Boeing has kicked off a mission system upgrade for the US Navy’s (USN’s) fleet of EA-18G Growler electronic warfare jets.

The work will see the EA-18G receive a number of improvements, says Boeing. The Airborne Electronic Attack System Enhancement’s modification will be applied to the Growler’s Northrop Grumman ALQ-218 receiver, which will allow for operations in increasingly complex electromagnetic environments.

US Navy EA-18G Growler Boeing

Source: US Navy

A US Navy EA-18G Growler launches from the USS Theodore Roosevelt on 7 January 2021

The upgrade will also enhance the Growler’s ability to transfer data more rapidly to other aircraft and platforms, and processing speeds will be boosted. Preparations will also be made for the aircraft to eventually operate the developmental Next Generation Jammer.

Overall, 160 USN Growlers are expected to be upgraded in five years, with full-rate modification work to start in June 2021.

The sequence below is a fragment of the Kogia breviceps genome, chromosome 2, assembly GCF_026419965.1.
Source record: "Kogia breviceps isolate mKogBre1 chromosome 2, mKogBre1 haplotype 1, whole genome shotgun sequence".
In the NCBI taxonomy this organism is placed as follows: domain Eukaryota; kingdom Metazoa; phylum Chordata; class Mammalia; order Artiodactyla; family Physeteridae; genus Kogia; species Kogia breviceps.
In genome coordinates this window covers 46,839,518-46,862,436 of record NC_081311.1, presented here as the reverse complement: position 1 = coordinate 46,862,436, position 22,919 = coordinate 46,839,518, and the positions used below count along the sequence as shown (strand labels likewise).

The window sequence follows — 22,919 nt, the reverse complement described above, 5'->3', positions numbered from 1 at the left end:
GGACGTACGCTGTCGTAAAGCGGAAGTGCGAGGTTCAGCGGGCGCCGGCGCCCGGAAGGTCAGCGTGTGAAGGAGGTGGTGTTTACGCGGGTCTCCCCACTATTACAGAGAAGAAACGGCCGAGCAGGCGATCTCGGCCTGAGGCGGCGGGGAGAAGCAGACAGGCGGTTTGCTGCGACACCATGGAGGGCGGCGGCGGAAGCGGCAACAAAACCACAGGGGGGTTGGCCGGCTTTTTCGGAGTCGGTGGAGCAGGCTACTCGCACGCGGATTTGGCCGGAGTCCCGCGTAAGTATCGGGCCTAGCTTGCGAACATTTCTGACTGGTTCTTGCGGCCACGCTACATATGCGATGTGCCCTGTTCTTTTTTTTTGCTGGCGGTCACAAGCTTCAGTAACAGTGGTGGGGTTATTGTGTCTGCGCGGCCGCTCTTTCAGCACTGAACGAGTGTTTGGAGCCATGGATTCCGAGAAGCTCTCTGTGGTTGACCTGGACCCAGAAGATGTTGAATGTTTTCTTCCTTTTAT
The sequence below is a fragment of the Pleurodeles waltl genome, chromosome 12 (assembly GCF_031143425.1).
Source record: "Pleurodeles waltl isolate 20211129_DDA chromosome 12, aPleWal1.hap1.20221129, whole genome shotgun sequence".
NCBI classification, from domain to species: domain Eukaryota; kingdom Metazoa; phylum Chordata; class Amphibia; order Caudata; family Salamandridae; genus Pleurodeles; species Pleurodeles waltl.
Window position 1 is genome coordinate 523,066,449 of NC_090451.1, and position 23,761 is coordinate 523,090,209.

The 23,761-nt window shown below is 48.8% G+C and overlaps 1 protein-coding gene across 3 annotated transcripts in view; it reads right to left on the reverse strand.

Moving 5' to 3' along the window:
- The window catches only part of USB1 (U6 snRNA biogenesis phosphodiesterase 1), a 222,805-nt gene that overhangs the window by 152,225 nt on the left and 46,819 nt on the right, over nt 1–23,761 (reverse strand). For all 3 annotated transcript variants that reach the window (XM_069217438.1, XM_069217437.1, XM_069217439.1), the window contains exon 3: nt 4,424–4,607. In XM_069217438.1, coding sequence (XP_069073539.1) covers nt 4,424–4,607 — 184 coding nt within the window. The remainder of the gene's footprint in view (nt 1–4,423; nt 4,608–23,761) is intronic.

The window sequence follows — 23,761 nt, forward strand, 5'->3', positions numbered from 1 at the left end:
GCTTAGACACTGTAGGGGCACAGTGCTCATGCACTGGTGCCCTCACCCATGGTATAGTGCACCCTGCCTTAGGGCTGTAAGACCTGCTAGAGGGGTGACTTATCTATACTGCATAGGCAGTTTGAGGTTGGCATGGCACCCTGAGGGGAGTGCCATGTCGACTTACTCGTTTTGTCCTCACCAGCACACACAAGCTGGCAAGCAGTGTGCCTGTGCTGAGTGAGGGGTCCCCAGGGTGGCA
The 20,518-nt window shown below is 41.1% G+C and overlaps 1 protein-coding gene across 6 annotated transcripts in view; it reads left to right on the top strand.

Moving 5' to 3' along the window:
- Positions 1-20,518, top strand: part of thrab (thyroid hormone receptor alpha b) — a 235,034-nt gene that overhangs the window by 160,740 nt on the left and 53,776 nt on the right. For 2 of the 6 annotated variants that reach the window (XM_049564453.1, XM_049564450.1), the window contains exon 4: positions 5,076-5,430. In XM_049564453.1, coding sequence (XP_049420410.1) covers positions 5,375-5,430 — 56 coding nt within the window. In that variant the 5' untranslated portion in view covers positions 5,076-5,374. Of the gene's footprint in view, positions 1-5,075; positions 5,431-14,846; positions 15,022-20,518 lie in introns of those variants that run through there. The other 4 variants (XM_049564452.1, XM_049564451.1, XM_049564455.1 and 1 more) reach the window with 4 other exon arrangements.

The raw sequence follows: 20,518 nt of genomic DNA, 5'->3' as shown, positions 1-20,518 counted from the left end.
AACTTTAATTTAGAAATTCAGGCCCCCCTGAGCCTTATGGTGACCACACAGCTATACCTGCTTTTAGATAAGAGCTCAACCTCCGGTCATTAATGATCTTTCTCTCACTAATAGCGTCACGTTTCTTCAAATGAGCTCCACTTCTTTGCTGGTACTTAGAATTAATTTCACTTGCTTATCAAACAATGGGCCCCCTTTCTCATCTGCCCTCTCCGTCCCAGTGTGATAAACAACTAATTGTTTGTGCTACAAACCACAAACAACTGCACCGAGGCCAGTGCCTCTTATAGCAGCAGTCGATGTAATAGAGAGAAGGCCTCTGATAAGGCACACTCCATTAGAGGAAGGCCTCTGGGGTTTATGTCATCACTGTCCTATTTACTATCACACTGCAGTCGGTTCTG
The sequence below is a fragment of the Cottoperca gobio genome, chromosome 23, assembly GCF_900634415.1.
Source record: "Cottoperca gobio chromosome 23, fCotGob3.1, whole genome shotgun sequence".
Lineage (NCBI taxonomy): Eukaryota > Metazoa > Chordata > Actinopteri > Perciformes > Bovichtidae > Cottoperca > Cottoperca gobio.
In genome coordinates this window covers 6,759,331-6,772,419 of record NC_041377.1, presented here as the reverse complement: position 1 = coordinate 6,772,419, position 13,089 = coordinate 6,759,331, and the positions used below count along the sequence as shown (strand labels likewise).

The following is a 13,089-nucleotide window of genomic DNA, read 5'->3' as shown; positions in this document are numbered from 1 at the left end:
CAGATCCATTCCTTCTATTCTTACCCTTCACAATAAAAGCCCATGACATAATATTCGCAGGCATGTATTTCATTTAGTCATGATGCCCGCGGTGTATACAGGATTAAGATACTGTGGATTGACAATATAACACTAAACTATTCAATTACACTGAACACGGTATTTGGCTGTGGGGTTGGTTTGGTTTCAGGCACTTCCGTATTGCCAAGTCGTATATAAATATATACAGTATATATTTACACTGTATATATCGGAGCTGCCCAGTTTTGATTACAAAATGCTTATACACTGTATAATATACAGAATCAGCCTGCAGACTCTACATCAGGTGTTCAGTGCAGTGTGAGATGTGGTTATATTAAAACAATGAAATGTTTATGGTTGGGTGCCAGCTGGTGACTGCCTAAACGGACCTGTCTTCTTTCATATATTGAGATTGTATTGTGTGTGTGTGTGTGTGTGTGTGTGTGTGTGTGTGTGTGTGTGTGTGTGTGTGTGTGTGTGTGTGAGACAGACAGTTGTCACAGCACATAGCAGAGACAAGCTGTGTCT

“We’re excited to have the Growler industry team here working on capabilities that will bring the fleet enhanced electronic surveillance, enhanced data link and the ability to carry the Next Generation Jammer pod,” says Captain Chris Bahner, commander, Electronic Attack Wing, US Pacific Fleet.

The work is taking place at NAS Whidbey Island, in Washington State. Several of the capabilities to be added are consistent with the USN’s programme to upgrade the F/A-18E/F Super Hornet, on which the Growler is based, to the improved Block III standard.

“As the world’s premier electronic attack platform, we’re starting this programme for the EA-18G Growler in solid partnership with the navy,” says Mark Sears, Boeing vice-president of Fighters & Strike Product Support.

“These modifications will position it to meet the threats of today and those in the future.”

In May 2019, Boeing initiated design work related to upgrading the EA-18G. At the time, Boeing said the upgraded aircraft would be designated Growler Block II and include features such as the advanced cockpit system and conformal fuel tanks, as well as improved sensors and an upgraded electronic attack package.

The only other operator of the Growler is the Royal Australian Air Force, with 11 examples – a 12th aircraft was lost in a January 2018 engine fire.